Final Fantasy X-2 is a direct sequel to Final Fantasy X (hence the odd title). But just saying that won't convey how bizarre the game is. It takes place in the exact same world, with all of the exact same locations, maps and enemy sprites as in Final Fantasy X. Only here, Yuna is wearing short shorts, says "poopie" in conversation, and runs around collecting treasure with Rikku and some girl named Paine. To the sound of funk guitars. If you are staring at this description in shock, I am sorry, I cannot help you. There is a storyline in here -- Tidus has gone missing after the events of Final Fantasy X, and Yuna wants to find him -- but it takes a back seat to a mind-numbing amount of side-quests, as well as the capers of the main characters.
The game plays like an immature teenage boy's idea of feminism. There are practically no prominent male characters, and the stronger ones from Final Fantasy X have disappeared. Yuna and company easily beat the hell out of anyone and everyone, thus displaying their toughness and independence. At the same time, they are dressed in ridiculously scanty outfits (Rikku first appears wearing a bra and two shirt sleeves, but without a shirt), act like giggling airheads, sing bubbly pop songs, and constantly change clothes.
I find myself wondering who the game's target audience is. I strongly doubt that real girls would be able to relate to these caricatures. The revealing clothing, and the overall characterization, seems to be targeted at immature teenage boys. Now, before you yell at me for saying that, I don't mean that that's a bad thing -- I can totally understand that an immature teenage boy would want to play a game where he identifies with a tough hero who rescues stereotypically attractive women from monsters, or something like that. I find that very understandable and even admirable. But why would an immature teenage boy want to play this game, where the women will just make him feel inadequate with their aggressive displays of their physical charms, combined with god-like fighting skills? And what immature teenage boy could tolerate such a sugary-sweet pop backdrop? Perhaps it's the same factor that drives the success of female characters in fighting games. I'm just not sure that that factor is a good enough premise for a forty-hour RPG.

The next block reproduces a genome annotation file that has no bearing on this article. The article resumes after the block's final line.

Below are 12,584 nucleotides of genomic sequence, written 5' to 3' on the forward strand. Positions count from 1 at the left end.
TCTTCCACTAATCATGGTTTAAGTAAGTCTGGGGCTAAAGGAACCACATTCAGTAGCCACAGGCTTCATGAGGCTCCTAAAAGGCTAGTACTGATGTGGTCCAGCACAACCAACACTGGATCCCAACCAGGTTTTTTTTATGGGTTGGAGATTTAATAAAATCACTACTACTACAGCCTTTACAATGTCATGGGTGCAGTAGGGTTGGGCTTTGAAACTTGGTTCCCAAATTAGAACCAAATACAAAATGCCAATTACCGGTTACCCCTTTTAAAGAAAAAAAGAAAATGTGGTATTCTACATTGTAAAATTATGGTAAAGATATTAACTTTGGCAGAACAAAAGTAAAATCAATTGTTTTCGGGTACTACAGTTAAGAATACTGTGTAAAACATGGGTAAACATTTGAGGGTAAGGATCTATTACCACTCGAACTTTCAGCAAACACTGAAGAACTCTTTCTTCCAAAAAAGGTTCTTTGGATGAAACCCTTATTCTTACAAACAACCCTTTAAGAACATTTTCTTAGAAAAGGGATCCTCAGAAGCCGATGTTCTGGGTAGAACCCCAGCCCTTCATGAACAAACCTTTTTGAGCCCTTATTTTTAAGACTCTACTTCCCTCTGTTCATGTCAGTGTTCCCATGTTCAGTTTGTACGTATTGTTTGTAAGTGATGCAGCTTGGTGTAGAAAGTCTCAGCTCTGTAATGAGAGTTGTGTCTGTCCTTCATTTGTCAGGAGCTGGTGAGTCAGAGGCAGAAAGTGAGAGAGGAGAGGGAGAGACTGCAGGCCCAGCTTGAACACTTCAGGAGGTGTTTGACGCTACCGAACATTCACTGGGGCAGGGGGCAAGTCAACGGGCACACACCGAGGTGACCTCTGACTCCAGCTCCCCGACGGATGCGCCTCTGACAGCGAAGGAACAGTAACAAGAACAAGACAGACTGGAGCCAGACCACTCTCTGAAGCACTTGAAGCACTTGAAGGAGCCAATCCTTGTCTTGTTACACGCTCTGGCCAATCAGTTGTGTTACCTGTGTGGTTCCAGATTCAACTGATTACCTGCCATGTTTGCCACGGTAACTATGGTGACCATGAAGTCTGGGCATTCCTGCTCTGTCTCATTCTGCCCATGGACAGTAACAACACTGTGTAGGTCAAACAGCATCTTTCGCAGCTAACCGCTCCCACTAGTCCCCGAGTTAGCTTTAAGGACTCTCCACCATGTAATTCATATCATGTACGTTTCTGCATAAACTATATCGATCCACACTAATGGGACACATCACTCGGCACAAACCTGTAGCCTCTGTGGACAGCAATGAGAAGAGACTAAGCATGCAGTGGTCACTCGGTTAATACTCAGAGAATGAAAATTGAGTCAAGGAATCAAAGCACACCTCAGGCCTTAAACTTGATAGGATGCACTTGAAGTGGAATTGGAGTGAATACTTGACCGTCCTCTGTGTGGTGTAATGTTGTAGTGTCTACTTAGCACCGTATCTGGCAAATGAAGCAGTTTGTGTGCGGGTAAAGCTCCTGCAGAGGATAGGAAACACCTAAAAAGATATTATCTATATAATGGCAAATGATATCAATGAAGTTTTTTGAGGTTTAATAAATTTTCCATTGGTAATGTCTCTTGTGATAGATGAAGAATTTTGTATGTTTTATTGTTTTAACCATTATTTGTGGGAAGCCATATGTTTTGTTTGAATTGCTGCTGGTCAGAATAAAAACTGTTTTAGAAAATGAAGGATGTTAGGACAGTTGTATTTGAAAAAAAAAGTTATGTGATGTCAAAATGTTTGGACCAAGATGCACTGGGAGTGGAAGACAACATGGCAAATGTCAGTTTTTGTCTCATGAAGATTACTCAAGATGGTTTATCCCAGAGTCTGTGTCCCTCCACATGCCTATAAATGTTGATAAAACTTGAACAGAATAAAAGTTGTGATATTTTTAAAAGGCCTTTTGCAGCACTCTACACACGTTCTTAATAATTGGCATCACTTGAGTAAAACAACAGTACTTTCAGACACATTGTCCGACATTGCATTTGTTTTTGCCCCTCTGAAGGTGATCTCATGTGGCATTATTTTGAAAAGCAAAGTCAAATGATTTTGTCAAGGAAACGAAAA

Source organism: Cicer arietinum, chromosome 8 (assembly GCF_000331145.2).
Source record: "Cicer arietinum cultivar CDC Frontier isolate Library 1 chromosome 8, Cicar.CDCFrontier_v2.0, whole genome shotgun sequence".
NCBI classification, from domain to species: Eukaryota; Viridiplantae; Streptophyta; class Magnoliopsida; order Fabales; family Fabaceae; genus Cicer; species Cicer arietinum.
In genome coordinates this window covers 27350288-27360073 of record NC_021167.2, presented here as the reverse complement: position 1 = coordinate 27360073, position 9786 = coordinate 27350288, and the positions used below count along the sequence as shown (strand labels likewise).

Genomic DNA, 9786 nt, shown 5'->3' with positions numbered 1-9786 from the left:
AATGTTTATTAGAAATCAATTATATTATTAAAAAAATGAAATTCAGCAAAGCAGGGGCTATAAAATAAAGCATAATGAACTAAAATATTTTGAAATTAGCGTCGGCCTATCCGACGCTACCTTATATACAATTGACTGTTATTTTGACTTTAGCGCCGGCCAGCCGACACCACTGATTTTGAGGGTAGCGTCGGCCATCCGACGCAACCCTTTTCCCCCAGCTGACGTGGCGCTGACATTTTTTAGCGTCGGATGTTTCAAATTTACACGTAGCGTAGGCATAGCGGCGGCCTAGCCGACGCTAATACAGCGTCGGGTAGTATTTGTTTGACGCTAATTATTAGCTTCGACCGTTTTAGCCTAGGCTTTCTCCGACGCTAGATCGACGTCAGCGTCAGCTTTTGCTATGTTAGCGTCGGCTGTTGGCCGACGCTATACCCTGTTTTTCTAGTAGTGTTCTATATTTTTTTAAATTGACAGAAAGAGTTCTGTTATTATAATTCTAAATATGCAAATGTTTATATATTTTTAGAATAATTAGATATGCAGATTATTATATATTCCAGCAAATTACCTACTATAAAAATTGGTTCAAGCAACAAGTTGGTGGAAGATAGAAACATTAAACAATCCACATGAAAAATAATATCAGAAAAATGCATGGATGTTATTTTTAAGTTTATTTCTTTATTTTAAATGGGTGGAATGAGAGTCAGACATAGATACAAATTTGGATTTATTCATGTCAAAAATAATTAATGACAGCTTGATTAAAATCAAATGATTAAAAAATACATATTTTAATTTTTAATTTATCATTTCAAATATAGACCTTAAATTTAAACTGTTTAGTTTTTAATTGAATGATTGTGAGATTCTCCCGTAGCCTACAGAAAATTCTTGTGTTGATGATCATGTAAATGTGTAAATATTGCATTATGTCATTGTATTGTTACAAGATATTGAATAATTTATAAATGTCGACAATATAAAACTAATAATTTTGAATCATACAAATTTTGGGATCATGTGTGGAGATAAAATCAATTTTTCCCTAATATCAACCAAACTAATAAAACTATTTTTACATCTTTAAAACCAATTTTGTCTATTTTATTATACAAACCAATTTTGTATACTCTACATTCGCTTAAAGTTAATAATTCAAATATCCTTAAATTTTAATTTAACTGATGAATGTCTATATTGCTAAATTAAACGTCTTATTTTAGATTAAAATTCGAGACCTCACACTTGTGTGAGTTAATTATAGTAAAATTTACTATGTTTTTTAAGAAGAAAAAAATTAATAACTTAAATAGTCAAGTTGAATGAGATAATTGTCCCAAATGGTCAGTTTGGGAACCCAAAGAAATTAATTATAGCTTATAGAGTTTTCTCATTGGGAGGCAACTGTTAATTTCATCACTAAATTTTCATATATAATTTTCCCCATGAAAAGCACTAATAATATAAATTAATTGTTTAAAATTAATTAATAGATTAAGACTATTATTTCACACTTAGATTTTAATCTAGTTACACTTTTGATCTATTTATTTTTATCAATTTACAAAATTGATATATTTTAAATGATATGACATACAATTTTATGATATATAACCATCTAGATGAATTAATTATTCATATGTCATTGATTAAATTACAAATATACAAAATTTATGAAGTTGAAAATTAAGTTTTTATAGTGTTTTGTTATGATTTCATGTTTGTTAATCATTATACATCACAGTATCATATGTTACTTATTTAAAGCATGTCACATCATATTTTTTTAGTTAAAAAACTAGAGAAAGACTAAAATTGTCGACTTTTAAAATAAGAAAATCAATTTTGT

Let me emphasize: I don't object to the fact that the game forsakes the serious air of Final Fantasy X for a more humour-oriented style. I would welcome a genuine humour RPG. The thing is, the game isn't really all that funny, it's just hyperactive. Despite Yuna's crazy antics, despite the lighter tone, the writing is actually kind of bland. The game has got the revealing clothes, the martial-arts action, the glitzy FMV, and every other kind of sound and fury, but in the end it's surprisingly forgettable.
The gameplay repeats the Job system. Again. You know all the jobs by now, and you know all the abilities, and you know how it works. There are a few minor changes here -- now you can't use abilities from a job you've mastered with a different job, you can only learn abilities by performing certain actions in combat, and you can change jobs in the middle of a fight. Some of these changes work pretty well, and the game plays quite smoothly. But still, when all is said and done, these are minor, relatively insignificant modifications to a system that was already more than ten years old when the game came out. Come on, Square. At least try to come up with something new. Oh well, it's not a total loss -- at least the battles are fairly fast-paced, even more so than in Final Fantasy X.
You should probably rent this once just to marvel at the grandiose tastelessness of the game designers. But beyond that, it won't really show you anything you haven't seen before. Whether you like or dislike Final Fantasy X will be no indication of whether you will like this game.